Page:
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a blog by Chris Barrow

Conflict tips - a guest post by Lisa Bainham

Conflict Tips!

Even the word “conflict” can summon up a dread and cause our emotions to knot up a feeling of worry and fear of us having to manage what can be a tricky situation in our practices.

It might be that some of your team have conflicting opinions on who is doing what role, often having different perceptions of whether someone is doing a good, or not so good job in their role. It might be conflicting views on a patients care between clinicians.

Lets face it, there will always be conflicts, it makes us human, we are forever in a changing landscape within our practices, and externally. What we need to try and do is change our mindset, or chances are the conflict, unless managed, will cause either yourself, or other team members to walk away. After all, who needs that negativity in our lives.

So many times I have seen people try to hide from conflict and in my opinion it just festers. Create a culture in your practice where your team understand how approaching conflict positively and openly can make everyone’s life and emotions much calmer.

I spend a lot of time training practice managers and owners about managing conflicts within their teams, and as well-equipped as I can make them, they can't do it alone. It is a team problem, a team effort and up to everyone to take responsibility in finding resolutions to the conflict. Recognise it, discuss it, sort it, and move on.

As managers we are more likely to be involved than maybe others in our teams, but it doesn’t mean we are the constant referee, it may be better for others to be the person who navigates and mediates certain conflicts. Don’t post yourself as the one who sorts it all out!

Here are some simple tips on managing conflicts

1. Encourage everyone to be calm. Learning to remove our emotions in a situation is so important. Find a time when everyone has had the opportunity to breathe and reflect on an incident, before navigating the conflict.

2. Listen to everyone’s perspectives and worries/concerns.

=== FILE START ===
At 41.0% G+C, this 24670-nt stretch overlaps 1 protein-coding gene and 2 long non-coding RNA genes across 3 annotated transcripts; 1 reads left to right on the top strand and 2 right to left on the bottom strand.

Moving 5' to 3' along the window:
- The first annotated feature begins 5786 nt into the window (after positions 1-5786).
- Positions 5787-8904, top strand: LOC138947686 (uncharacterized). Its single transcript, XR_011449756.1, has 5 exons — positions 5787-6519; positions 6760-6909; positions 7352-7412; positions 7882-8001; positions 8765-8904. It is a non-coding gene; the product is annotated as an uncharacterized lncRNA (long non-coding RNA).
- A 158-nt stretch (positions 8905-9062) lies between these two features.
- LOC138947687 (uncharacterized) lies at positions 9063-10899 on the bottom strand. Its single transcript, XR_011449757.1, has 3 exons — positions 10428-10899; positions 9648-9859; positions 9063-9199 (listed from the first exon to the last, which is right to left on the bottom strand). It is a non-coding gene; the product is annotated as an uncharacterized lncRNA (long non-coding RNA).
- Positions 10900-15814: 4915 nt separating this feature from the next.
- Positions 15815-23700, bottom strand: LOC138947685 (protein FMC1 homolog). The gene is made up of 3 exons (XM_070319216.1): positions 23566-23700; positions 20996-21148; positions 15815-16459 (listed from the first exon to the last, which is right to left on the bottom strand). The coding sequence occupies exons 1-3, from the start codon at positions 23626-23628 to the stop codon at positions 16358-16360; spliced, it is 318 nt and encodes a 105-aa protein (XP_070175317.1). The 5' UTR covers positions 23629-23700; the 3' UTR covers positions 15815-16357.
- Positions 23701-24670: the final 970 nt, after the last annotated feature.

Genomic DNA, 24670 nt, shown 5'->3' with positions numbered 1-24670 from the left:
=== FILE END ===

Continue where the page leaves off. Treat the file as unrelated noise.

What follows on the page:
3. Find the common ground. There will be some, even if its to agree that the common goal is feeling happier in the workplace or going home less stressed. Find it, agree on it and then reverse engineer to find the source of the conflict. We must remember not to place blame on people. We look at systems that have caused conflict and work together on that.

4. Accept that different people approach conflict differently. If someone is clearly upset (sometimes tears) and another person isn’t, it doesn’t mean its affected one more than the other. (See point 1, in an ideal world, but don’t disregard reactions and emotions just remain objective)

5. Explore solutions and agree that all parties take accountability and understand that conflicts are often not sorted after one conversation, approach it as an exploration to find a better way forward.

6. Communicate clearly. Reflection, Reassurance, Resolution. If you don’t understand what someone has said, question it and ask for clarification. Repeat their answers to show understanding and then discuss how we may look at resolving the conflict.

7. If a resolution is found, ensure you follow it up afterwards. Don’t pop it in a box. It was outed, so let it remain outed and be a reminder how we can work together in this positive way for other conflicts that occur.

Talk to your team about self-management and how they can be a positive conductor when managing these situations. Learning how to manage conflict positively and productively, certainly makes for a happier team, but we sometimes have to provide them with the skills to do this.

At school when we were taught subjects, the most valuable lessons are where we have been taught how to learn.

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